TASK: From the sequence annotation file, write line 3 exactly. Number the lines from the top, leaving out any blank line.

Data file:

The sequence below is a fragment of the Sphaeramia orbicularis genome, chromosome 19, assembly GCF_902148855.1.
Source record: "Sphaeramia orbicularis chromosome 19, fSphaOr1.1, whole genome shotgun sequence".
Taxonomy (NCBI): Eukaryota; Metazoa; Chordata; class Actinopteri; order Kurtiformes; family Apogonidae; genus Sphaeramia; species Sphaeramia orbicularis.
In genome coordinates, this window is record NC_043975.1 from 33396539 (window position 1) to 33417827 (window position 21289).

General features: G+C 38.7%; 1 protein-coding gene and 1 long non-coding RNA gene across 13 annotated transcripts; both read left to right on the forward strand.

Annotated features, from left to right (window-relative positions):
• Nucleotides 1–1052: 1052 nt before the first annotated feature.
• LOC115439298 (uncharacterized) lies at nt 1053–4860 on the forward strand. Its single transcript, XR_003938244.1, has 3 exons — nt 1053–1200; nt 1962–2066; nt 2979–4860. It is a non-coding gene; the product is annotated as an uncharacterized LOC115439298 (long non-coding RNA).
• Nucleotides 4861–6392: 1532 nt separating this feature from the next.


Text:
Taxonomy (NCBI): Eukaryota; Metazoa; Chordata; class Actinopteri; order Kurtiformes; family Apogonidae; genus Sphaeramia; species Sphaeramia orbicularis.